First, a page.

The NFU has said farmers are working hard to reduce nitrogen emissions following the publication of a report from botanical charity Plantlife which suggested their effects may be a ‘far more immediate threat’ to habitats than climate change.
Dr Trevor Dines from Plantlife blamed nitrogen oxide and ammonia emissions from factories, transport and agriculture for fertilising ‘thuggish’ species such as nettles, hogweed and hemlock, which can then out-grow more delicate plants and wild flowers.
Dr Dines added: “Atmospheric nitrogen deposition is silently ravaging our plant communities. We are force-feeding the natural world a diet of nutrient-rich junk food and it is having a devastating impact.
“Once diverse habitats are becoming monotonous green badlands where only the thugs survive and other more delicate plants are being bullied out of existence.”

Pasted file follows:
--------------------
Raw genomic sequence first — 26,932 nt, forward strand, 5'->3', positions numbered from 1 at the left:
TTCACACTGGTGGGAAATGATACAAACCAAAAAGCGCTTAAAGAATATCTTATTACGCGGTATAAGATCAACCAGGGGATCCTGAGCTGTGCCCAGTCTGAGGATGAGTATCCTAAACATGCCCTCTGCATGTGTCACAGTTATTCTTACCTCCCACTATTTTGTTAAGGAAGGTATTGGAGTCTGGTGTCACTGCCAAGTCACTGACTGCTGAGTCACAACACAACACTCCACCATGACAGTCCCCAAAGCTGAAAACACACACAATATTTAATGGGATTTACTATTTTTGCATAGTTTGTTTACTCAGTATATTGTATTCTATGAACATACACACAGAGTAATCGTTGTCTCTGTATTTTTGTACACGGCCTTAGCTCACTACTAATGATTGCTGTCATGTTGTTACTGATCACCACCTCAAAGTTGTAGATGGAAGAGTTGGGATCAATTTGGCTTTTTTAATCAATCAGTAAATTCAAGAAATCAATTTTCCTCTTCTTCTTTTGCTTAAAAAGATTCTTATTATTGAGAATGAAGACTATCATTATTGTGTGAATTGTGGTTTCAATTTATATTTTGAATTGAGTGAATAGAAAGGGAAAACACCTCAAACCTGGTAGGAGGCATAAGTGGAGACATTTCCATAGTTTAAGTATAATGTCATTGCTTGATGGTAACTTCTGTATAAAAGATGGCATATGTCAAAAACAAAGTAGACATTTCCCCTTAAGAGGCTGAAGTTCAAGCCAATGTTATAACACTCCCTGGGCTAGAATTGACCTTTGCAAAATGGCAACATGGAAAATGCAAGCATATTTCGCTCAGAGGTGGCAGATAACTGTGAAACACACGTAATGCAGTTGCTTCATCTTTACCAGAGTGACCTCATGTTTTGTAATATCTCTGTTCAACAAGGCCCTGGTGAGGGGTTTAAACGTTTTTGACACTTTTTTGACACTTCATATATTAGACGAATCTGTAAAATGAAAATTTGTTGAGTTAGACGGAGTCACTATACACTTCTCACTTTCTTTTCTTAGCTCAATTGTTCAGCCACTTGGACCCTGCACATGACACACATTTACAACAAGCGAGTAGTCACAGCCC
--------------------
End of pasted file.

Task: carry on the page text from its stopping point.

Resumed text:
But NFU vice president Guy Smith said farmers had made real improvements on emissions over the past 30 years and support for new technologies which helped to mitigate impacts would better things further still.
“Nitrogen emissions are down due in part to the fall in livestock numbers and in fertiliser use – application rates have been decreasing since the 1980s. Good practice and regulation have been key”, he added.
“We are importing more and more of our food and if more constraints are placed on UK food production then the net effect is to increase reliance on imports, which could lead to a net increase in nitrogen use globally.
“In England, we have high standards when it comes to mitigating environmental impact from food production.”
“The agriculture sector has committed to further address emissions through industry-led initiatives such as the Greenhouse Gas Action Plan and Tried and Tested. In addition, the NFU, DairyUK and AHDB Dairy recently updated the Dairy Roadmap to highlight the good environmental work dairy farmers are undertaking.”